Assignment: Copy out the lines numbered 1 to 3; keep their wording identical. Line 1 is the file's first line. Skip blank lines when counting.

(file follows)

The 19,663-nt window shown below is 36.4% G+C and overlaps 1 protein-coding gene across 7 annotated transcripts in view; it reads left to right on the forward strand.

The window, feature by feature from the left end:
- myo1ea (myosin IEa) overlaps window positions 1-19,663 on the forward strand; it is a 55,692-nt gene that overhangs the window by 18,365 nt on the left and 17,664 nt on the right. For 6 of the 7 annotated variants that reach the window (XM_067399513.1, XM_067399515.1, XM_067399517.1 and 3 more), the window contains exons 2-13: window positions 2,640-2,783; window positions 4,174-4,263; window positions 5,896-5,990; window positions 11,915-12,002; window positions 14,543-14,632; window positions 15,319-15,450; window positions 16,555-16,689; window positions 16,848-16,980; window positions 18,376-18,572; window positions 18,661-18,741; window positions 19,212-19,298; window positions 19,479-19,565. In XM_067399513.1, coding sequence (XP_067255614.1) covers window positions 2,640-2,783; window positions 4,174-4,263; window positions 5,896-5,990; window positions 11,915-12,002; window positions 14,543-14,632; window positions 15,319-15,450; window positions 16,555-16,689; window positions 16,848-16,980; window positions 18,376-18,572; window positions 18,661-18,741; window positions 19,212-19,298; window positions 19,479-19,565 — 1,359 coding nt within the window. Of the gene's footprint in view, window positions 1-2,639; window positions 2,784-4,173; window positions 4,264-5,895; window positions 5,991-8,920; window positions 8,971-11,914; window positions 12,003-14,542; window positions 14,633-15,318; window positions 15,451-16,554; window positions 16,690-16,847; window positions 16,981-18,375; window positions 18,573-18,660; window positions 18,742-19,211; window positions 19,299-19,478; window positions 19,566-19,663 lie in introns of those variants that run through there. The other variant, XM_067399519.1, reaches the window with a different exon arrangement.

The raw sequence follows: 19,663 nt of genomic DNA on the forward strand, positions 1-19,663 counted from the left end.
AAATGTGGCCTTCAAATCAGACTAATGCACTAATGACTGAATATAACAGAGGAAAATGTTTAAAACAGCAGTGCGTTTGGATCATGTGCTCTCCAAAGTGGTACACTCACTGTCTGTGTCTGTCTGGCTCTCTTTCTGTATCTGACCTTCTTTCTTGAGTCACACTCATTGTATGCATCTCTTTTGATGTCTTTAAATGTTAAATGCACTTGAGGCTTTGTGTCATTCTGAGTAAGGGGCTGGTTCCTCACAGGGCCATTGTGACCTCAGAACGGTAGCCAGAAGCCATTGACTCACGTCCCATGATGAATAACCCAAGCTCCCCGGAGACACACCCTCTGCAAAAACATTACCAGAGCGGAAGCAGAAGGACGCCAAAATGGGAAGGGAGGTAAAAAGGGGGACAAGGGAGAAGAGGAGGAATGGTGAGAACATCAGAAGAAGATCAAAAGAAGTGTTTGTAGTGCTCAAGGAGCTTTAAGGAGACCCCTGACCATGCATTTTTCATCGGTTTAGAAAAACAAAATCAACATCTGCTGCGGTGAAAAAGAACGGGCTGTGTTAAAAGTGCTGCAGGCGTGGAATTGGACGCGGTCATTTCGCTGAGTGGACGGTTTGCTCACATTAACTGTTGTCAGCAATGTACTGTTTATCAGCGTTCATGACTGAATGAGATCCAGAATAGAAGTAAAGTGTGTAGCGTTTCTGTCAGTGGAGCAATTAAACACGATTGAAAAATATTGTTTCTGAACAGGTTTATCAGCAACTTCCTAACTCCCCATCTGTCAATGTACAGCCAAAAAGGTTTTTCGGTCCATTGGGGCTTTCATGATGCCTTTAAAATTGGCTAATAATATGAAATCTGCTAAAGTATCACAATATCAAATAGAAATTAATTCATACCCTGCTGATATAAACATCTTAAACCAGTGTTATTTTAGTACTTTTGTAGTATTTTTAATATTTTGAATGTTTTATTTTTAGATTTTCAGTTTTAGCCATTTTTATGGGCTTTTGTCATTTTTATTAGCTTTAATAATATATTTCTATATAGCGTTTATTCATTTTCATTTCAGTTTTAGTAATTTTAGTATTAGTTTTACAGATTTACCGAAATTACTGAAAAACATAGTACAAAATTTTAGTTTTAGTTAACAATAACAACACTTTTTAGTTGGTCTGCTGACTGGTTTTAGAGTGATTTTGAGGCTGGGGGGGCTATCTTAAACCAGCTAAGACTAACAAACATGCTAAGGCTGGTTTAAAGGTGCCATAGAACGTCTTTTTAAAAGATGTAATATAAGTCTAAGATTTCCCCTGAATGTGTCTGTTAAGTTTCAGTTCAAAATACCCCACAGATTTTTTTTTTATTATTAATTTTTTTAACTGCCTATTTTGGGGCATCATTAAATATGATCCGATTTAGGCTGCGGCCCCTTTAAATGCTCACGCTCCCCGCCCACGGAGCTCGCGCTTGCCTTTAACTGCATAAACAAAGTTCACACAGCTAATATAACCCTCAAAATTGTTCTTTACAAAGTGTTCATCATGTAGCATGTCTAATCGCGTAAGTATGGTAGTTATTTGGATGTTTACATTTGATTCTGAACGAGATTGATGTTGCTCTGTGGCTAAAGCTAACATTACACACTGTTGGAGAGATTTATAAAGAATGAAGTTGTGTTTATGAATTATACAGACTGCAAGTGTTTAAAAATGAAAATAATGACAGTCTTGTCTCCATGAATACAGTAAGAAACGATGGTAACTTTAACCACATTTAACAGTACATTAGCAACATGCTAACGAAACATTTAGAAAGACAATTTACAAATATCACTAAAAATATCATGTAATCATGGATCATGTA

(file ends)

The 19,663-nt window shown below is 36.4% G+C and overlaps 1 protein-coding gene across 7 annotated transcripts in view; it reads left to right on the forward strand.

The window, feature by feature from the left end:
- myo1ea (myosin IEa) overlaps window positions 1-19,663 on the forward strand; it is a 55,692-nt gene that overhangs the window by 18,365 nt on the left and 17,664 nt on the right. For 6 of the 7 annotated variants that reach the window (XM_067399513.1, XM_067399515.1, XM_067399517.1 and 3 more), the window contains exons 2-13: window positions 2,640-2,783; window positions 4,174-4,263; window positions 5,896-5,990; window positions 11,915-12,002; window positions 14,543-14,632; window positions 15,319-15,450; window positions 16,555-16,689; window positions 16,848-16,980; window positions 18,376-18,572; window positions 18,661-18,741; window positions 19,212-19,298; window positions 19,479-19,565. In XM_067399513.1, coding sequence (XP_067255614.1) covers window positions 2,640-2,783; window positions 4,174-4,263; window positions 5,896-5,990; window positions 11,915-12,002; window positions 14,543-14,632; window positions 15,319-15,450; window positions 16,555-16,689; window positions 16,848-16,980; window positions 18,376-18,572; window positions 18,661-18,741; window positions 19,212-19,298; window positions 19,479-19,565 — 1,359 coding nt within the window. Of the gene's footprint in view, window positions 1-2,639; window positions 2,784-4,173; window positions 4,264-5,895; window positions 5,991-8,920; window positions 8,971-11,914; window positions 12,003-14,542; window positions 14,633-15,318; window positions 15,451-16,554; window positions 16,690-16,847; window positions 16,981-18,375; window positions 18,573-18,660; window positions 18,742-19,211; window positions 19,299-19,478; window positions 19,566-19,663 lie in introns of those variants that run through there. The other variant, XM_067399519.1, reaches the window with a different exon arrangement.